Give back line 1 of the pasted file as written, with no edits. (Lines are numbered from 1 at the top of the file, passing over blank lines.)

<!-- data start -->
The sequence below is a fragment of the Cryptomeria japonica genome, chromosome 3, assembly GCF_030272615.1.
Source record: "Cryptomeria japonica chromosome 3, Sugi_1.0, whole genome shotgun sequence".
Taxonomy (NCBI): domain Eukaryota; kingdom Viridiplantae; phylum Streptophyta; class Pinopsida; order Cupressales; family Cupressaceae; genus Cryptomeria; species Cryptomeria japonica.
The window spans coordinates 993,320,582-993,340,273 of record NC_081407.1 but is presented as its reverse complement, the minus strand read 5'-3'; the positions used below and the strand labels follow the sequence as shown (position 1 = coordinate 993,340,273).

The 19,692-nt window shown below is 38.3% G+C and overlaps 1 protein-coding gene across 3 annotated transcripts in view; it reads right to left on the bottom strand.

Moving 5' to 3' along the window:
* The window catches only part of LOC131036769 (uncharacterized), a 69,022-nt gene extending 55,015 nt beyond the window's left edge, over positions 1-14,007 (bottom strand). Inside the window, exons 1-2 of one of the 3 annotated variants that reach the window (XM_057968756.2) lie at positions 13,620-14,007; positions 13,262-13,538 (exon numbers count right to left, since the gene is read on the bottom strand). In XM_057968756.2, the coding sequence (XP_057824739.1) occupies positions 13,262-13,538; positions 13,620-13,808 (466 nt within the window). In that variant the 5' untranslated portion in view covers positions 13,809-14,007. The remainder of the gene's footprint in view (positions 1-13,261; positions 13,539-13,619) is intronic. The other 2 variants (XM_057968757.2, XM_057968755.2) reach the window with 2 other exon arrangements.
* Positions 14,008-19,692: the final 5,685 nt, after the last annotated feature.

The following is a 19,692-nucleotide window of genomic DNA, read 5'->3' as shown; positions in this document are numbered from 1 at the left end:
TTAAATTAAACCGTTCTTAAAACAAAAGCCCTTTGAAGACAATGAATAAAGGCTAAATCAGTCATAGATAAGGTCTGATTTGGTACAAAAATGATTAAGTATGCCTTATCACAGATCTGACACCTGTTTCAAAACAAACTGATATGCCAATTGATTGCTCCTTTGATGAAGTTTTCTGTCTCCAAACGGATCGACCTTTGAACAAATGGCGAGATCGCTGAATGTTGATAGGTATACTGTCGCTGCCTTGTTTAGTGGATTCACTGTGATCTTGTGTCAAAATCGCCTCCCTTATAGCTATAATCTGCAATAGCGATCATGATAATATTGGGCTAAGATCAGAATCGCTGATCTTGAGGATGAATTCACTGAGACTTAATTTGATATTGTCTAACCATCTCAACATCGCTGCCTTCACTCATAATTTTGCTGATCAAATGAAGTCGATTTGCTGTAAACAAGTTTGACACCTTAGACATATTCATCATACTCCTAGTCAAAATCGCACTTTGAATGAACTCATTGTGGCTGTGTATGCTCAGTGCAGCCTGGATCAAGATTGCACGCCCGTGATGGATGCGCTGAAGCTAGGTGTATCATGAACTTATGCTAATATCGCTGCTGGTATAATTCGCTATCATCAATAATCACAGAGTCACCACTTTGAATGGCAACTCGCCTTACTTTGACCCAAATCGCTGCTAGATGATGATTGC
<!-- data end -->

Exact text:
The sequence below is a fragment of the Cryptomeria japonica genome, chromosome 3, assembly GCF_030272615.1.